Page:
Today we’re spatchcocking a chicken, and roasting it in a spicy Cajun Butter, which – if I’m being honest – is the star of today’s show. This chicken cooks up crisp, moist, and pleasantly spicy, with notes of chili and earthy undertones peppered throughout.
Why You’ll Love Today’s Chicken
1) The Cajun Butter. My son went nuts for this. It’s easy to prepare, yet delicious and versatile. This Cajun Butter is something anyone who likes a bit spice should have in their culinary repertoire.
2) Super Simple…Sort Of. The spatchcocking is the hardest part of today’s recipe, but once that’s out of the way, today’s recipe is as simple as rubbing down a chicken with butter, and then roasting it in the oven.
3) Crisp and Moist. As mentioned in the open, today’s chicken remains moist beneath its crisped skin. This is due in part to the spatchcocking process, which promotes even cooking – more on that below.
Ingredient Notes and Tips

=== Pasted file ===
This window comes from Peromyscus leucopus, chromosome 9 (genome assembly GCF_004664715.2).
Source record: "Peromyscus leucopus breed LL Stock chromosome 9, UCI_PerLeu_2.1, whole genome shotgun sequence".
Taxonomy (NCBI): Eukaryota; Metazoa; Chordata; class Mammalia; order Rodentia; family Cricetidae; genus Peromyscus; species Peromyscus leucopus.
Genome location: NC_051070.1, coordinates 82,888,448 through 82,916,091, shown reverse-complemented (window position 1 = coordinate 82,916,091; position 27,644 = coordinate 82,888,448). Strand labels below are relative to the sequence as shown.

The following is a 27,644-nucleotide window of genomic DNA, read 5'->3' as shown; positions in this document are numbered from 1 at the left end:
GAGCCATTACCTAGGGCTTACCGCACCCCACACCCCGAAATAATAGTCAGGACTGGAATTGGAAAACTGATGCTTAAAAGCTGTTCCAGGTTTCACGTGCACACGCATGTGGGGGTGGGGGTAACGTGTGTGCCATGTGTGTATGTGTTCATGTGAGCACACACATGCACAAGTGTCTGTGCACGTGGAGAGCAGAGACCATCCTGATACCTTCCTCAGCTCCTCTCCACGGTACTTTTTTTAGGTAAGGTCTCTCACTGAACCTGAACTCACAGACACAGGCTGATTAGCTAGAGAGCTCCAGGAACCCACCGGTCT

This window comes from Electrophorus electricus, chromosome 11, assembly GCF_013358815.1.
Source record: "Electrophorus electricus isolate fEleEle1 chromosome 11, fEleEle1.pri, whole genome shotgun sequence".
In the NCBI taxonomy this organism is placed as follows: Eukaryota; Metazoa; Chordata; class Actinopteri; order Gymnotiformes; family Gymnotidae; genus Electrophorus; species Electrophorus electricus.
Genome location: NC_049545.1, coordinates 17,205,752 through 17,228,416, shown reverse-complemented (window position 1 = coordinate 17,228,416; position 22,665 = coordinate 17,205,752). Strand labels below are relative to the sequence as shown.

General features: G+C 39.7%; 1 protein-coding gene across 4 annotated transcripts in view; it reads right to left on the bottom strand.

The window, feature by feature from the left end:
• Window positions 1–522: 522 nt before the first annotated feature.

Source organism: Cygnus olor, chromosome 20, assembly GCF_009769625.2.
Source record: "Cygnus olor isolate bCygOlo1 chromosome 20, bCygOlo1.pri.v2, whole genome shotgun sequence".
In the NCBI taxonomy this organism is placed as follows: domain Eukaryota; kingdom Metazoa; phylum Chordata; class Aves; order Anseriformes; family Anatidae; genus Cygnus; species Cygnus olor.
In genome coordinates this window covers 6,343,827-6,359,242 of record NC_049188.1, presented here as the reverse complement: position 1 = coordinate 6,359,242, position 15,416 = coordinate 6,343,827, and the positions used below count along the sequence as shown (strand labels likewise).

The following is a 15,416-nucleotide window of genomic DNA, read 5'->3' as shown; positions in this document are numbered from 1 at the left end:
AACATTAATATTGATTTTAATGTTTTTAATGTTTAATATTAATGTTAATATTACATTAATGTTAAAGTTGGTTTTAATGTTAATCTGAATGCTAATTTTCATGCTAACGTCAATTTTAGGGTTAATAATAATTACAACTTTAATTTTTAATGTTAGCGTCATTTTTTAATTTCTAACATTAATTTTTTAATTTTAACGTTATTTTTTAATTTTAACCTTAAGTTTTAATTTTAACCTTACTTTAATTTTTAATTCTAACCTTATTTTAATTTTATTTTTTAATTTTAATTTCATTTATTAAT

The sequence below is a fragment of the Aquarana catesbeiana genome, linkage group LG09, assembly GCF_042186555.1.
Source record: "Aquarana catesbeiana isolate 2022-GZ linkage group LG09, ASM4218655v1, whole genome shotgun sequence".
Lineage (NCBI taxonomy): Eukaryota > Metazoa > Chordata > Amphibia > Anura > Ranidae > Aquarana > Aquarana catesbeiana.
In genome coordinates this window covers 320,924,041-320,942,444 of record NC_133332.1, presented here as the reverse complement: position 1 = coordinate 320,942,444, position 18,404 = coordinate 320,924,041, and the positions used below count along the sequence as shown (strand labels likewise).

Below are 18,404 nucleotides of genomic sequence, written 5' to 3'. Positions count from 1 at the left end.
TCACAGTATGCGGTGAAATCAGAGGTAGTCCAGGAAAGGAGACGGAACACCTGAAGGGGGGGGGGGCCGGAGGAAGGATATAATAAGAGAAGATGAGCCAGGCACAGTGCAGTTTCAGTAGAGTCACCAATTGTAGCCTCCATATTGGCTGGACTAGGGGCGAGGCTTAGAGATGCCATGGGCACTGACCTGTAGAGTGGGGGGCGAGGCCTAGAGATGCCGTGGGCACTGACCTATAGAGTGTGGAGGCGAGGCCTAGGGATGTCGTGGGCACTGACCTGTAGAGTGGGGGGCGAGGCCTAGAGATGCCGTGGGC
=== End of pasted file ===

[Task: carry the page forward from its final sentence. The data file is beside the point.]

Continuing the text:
1) Cayenne. Very few of the most iconic Cajun recipes are complete without some amount of cayenne (usually lots of it) – and today’s Cajun butter is no different. However, most people are familiar with cayenne as the star ingredient in virtually all most readily available hot sauces you’ll find on the shelves of your local supermarket. Cayenne Pepper is a moderately hot chili pepper, clocking in at about 25,000 to 50,000 on the Scoville Scale. However, we’re using cayenne for more than just heat, since while it does possess a noticeable ‘kick,’ also packs a lot of ‘earthy warmness,’ and a bit of ‘rustic spice’ that you really just can’t capture with many other spices, and it does so without the searing heat of chilies or other hotter peppers.
2) Lemon Juice. If you are using today’s Cajun Butter as a spread, use fresh lemon juice, you ‘will’ taste the difference. However, if you’re only using today’s Cajun Butter for the chicken, feel free to use bottled.
3) Oregano. This is one of the rare occasions where fresh oregano is preferable to its dried counterpart. Today we’re using fresh oregano, since the Cajun Butter features a variety of ‘powerful’ ingredients, and dried oregano would simply be overwhelmed to the point of vanishing. That said, there are things to keep in mind when using fresh oregano versus its dried counterpart. To start, the one word you’ll likely come across when reading about fresh oregano is ‘pungent,’ and occasionally ‘intrusive.’ Fresh oregano has a tendency to steal the limelight. For this reason, it’s at home in recipes with ‘powerful’ ingredients, or similarly ‘pungent’ ingredients.